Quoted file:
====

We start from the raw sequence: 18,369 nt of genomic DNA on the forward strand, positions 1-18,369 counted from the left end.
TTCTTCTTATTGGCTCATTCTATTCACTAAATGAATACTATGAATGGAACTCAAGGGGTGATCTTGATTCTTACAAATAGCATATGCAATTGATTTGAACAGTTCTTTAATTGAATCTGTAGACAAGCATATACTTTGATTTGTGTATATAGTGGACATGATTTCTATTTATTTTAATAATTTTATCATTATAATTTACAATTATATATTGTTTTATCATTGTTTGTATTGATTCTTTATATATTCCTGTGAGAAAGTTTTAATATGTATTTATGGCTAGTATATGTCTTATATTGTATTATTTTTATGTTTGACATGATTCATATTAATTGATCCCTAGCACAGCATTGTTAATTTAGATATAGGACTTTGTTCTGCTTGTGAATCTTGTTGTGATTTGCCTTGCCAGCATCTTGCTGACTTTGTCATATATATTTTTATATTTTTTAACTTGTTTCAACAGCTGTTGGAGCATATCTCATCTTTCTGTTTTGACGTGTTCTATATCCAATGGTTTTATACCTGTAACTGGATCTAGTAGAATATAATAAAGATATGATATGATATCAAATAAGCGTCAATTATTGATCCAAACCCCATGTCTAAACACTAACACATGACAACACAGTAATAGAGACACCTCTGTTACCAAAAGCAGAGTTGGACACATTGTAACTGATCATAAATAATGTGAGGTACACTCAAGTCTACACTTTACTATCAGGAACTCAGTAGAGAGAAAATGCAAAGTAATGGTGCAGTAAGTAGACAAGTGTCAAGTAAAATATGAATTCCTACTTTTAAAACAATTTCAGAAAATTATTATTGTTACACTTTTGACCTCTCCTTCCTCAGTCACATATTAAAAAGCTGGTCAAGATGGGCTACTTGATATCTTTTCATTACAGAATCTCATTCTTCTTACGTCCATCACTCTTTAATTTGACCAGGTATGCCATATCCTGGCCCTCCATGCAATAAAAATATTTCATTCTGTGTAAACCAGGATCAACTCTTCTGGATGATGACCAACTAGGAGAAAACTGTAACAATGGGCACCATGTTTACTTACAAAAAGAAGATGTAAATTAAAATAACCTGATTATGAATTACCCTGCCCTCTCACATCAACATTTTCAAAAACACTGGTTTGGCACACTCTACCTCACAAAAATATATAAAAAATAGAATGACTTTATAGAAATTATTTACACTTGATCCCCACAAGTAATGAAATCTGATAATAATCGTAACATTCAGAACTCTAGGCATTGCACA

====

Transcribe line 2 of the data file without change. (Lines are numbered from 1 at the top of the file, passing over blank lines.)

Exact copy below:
TTCTTCTTATTGGCTCATTCTATTCACTAAATGAATACTATGAATGGAACTCAAGGGGTGATCTTGATTCTTACAAATAGCATATGCAATTGATTTGAACAGTTCTTTAATTGAATCTGTAGACAAGCATATACTTTGATTTGTGTATATAGTGGACATGATTTCTATTTATTTTAATAATTTTATCATTATAATTTACAATTATATATTGTTTTATCATTGTTTGTATTGATTCTTTATATATTCCTGTGAGAAAGTTTTAATATGTATTTATGGCTAGTATATGTCTTATATTGTATTATTTTTATGTTTGACATGATTCATATTAATTGATCCCTAGCACAGCATTGTTAATTTAGATATAGGACTTTGTTCTGCTTGTGAATCTTGTTGTGATTTGCCTTGCCAGCATCTTGCTGACTTTGTCATATATATTTTTATATTTTTTAACTTGTTTCAACAGCTGTTGGAGCATATCTCATCTTTCTGTTTTGACGTGTTCTATATCCAATGGTTTTATACCTGTAACTGGATCTAGTAGAATATAATAAAGATATGATATGATATCAAATAAGCGTCAATTATTGATCCAAACCCCATGTCTAAACACTAACACATGACAACACAGTAATAGAGACACCTCTGTTACCAAAAGCAGAGTTGGACACATTGTAACTGATCATAAATAATGTGAGGTACACTCAAGTCTACACTTTACTATCAGGAACTCAGTAGAGAGAAAATGCAAAGTAATGGTGCAGTAAGTAGACAAGTGTCAAGTAAAATATGAATTCCTACTTTTAAAACAATTTCAGAAAATTATTATTGTTACACTTTTGACCTCTCCTTCCTCAGTCACATATTAAAAAGCTGGTCAAGATGGGCTACTTGATATCTTTTCATTACAGAATCTCATTCTTCTTACGTCCATCACTCTTTAATTTGACCAGGTATGCCATATCCTGGCCCTCCATGCAATAAAAATATTTCATTCTGTGTAAACCAGGATCAACTCTTCTGGATGATGACCAACTAGGAGAAAACTGTAACAATGGGCACCATGTTTACTTACAAAAAGAAGATGTAAATTAAAATAACCTGATTATGAATTACCCTGCCCTCTCACATCAACATTTTCAAAAACACTGGTTTGGCACACTCTACCTCACAAAAATATATAAAAAATAGAATGACTTTATAGAAATTATTTACACTTGATCCCCACAAGTAATGAAATCTGATAATAATCGTAACATTCAGAACTCTAGGCATTGCACA